What the Glencore collapse says about world markets | afr.com

Before you jump on the Glencore bankruptcy bandwagon consider these perspectives from an investment banker, a debt market investor, an equity trading desk veteran, a credit rating analyst, a hedge fund manager and, believe it or not, the company itself.But first, here is the controversial view of the world’s biggest commodities trader from the analyst at Investec Bank who triggered a 30 per cent plunge in the company’s share price on Monday.Investec’s Hunter Hillcoat said in a note to clients: “At current spot prices, all else being the same, Glencore’s equity value is zero”, according to The Financial Times.He went on to say that “using a PE-based approach to evaluate equity value going forward, in proportion to debt, we note that the heavily indebted companies could see almost all equity value eliminated under spot conditions, leaving nothing for shareholders”, according to Zerohedge.In other words, the total equity on the Glencore balance sheet of $US47.45billion is worthless.While that is a scary conclusion for Glencore shareholders to digest, it was Hillcoat’s statements in relation to Glencore’s readily marketable inventories or RMI, which really put the cat amongst the pigeons.RMI is the physical commodities trading inventory owned by Glencore and used in its day-to-day business of trading commodities on global exchanges and over the counter. The RMI is worth about $US18billion.Hillcoat gives Glencore no credit for something which the company and credit ratings agencies regard as being as good as cash.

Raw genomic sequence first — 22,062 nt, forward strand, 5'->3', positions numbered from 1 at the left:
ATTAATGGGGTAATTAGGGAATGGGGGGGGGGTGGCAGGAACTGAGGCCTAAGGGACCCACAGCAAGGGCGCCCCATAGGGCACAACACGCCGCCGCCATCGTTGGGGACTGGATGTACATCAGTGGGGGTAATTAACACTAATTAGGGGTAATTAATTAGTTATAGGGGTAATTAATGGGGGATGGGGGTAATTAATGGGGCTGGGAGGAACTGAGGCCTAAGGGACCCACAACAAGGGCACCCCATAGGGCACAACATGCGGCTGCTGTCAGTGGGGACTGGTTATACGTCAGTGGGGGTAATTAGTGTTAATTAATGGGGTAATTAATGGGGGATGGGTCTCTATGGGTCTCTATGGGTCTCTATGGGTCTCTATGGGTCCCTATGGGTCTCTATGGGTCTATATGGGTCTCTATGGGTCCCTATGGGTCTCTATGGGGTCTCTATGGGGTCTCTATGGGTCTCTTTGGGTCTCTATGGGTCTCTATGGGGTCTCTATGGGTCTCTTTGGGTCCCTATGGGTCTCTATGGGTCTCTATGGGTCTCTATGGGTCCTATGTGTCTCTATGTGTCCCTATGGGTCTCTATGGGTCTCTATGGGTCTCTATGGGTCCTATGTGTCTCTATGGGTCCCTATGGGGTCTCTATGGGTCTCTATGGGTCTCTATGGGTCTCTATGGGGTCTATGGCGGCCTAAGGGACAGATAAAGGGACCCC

Source: What the Glencore collapse says about world markets | afr.com

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